Even basic cycling GPS units allow you to download data post-ride to the manufacturer’s ride recording site and phone app. These apps support ride analysis, training plans and social interaction, although the quality of the functionality and user interface varies. But you can then upload your data to Strava, Training Peaks or other third party sites if the manufacturer's site falls short.

Analysis options will be richer, of course, if you have used peripheral devices such as a cadence sensor or power meter to capture extra data.

best cycling computers

Manufacturers' ride analysis apps provide mapping and ride statistics

What are the best alternatives to a cycling computer?

If you don’t want to buy a cycling-specific GPS, other options are available. Modern smartphones will have a GPS chip built into them. This may not be as precise as the chip in a dedicated cycling GPS but should still allow you to track your position with reasonable accuracy. You can log your rides using a smartphone app like Strava, with the best smartphone apps offering much of the functionality of a basic computer.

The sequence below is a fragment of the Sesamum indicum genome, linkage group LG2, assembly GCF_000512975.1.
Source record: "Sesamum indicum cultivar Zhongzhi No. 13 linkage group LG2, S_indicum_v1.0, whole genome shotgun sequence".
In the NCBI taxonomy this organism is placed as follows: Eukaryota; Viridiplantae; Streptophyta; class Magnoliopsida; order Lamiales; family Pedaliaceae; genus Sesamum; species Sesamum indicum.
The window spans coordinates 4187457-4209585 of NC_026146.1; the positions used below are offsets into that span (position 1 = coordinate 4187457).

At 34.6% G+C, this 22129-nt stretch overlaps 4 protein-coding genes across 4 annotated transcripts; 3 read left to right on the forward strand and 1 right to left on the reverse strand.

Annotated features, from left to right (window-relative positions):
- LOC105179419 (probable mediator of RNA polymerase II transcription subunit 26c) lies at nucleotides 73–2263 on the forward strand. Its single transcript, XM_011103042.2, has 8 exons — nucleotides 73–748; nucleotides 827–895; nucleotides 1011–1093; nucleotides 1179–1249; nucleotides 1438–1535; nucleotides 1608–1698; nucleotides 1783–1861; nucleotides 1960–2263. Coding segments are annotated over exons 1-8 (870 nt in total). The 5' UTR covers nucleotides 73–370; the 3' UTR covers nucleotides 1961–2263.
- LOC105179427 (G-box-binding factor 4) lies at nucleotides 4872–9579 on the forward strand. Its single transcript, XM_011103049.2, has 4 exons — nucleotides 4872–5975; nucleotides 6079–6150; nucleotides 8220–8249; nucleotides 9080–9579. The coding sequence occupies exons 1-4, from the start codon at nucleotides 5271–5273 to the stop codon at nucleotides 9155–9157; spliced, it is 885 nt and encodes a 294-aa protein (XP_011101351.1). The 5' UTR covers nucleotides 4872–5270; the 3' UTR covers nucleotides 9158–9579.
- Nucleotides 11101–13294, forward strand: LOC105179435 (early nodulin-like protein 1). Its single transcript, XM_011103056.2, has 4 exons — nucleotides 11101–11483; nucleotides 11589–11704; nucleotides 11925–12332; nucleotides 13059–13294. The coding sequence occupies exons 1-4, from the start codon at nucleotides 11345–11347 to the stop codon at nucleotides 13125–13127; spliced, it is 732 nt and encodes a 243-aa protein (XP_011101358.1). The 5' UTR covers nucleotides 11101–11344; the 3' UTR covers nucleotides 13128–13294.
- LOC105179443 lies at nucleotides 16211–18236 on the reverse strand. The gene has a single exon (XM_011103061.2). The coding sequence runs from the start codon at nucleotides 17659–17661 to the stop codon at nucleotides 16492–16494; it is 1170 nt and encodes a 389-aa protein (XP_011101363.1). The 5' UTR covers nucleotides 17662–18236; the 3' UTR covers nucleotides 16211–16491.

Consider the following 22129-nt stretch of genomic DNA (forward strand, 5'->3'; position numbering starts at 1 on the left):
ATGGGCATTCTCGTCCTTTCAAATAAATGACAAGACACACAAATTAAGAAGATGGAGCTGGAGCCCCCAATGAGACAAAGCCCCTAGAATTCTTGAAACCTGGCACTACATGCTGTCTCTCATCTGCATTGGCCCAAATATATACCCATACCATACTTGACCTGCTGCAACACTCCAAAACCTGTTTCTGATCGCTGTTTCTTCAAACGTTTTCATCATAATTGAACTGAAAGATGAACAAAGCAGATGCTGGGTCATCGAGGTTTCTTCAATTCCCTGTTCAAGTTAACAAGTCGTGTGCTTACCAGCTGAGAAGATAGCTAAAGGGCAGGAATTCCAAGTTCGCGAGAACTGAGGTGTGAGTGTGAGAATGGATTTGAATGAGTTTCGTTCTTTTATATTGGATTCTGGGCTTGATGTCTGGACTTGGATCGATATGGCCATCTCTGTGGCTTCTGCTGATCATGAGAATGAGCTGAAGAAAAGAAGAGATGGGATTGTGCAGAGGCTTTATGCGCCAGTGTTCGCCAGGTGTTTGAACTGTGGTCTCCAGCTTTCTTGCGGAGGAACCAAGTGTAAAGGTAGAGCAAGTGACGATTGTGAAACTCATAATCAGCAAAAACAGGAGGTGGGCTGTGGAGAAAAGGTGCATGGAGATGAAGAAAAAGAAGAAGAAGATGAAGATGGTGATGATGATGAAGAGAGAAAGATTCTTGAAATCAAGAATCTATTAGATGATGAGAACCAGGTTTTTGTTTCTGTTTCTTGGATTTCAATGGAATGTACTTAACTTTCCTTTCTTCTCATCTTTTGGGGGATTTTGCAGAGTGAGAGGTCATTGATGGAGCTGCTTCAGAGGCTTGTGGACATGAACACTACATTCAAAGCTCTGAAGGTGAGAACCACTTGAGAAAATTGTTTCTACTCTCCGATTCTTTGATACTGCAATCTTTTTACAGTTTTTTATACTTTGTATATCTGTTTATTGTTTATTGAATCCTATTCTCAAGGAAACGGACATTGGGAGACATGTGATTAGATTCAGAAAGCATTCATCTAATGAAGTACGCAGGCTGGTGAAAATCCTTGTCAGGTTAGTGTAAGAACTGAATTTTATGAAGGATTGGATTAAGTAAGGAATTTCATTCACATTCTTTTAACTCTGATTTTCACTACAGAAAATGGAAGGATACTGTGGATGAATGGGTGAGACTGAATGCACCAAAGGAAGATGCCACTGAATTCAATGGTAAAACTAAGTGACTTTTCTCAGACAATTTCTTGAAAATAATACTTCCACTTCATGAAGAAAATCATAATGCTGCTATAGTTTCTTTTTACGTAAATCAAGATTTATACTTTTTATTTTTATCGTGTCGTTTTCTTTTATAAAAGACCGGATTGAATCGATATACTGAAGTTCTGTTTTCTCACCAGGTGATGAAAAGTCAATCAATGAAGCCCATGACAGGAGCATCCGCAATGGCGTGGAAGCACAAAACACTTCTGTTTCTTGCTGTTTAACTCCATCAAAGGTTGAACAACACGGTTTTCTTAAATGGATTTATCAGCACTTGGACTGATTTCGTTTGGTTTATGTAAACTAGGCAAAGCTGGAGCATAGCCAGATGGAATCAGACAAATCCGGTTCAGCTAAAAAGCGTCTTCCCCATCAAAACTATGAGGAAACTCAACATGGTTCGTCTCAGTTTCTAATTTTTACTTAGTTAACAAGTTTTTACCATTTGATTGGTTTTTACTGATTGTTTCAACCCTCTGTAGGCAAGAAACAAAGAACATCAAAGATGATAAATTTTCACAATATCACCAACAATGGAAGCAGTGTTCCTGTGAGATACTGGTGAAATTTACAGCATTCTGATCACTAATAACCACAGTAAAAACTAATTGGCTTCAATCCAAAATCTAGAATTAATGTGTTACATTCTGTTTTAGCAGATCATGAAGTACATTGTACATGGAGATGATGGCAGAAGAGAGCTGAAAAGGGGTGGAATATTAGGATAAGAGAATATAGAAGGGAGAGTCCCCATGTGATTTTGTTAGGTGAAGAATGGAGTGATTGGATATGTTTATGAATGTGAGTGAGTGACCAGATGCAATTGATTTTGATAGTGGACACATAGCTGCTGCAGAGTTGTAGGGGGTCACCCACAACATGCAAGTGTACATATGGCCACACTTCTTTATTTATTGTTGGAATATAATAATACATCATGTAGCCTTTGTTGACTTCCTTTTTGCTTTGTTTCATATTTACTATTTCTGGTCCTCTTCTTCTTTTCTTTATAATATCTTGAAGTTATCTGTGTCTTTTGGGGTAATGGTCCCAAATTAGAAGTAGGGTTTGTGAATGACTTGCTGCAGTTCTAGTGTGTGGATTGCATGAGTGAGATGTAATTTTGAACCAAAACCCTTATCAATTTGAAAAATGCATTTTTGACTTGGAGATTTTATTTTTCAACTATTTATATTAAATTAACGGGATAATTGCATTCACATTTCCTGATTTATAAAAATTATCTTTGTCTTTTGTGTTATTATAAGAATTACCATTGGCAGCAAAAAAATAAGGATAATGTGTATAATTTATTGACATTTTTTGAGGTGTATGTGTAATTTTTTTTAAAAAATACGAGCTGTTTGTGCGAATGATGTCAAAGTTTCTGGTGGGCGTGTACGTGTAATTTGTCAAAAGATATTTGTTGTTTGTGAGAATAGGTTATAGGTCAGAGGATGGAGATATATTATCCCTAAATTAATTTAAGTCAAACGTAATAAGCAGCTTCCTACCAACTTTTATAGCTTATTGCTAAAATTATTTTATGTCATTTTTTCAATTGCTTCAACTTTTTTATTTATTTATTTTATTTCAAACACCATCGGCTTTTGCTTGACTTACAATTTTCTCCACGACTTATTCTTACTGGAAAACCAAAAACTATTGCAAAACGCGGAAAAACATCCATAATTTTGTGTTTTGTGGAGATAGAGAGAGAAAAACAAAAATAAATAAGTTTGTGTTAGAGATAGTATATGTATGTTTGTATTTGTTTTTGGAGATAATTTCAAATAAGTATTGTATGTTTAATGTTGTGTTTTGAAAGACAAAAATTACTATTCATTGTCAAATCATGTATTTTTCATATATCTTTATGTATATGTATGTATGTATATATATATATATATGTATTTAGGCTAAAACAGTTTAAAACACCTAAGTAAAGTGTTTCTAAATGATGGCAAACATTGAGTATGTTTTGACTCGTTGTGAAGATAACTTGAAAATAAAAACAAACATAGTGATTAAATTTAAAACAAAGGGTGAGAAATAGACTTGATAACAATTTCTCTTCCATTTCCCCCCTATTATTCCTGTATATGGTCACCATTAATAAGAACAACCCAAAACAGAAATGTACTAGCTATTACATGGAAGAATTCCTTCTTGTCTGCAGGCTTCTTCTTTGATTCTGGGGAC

You can either put your phone in a pocket or buy a phone mount that attaches to your bars or stem, like a Quadlock or Rokform phone mount. Both are good examples of how to mount your phone on the handlebars safely.

If you use your phone beware of water, as many are not water-resistant. Battery life may be an issue too, especially if you want to use your phone’s display to see your data while you ride.

If you are going to carry your phone, another option is to use its GPS capability to collect ride data, which is transmitted via Bluetooth to a bar-mounted display unit, like the Cateye Padrone. 

This allows you to keep your phone out of the way and turn off the screen whilst still being able to see ride statistics. Display units will usually also show data collected from peripheral devices via ANT or Bluetooth.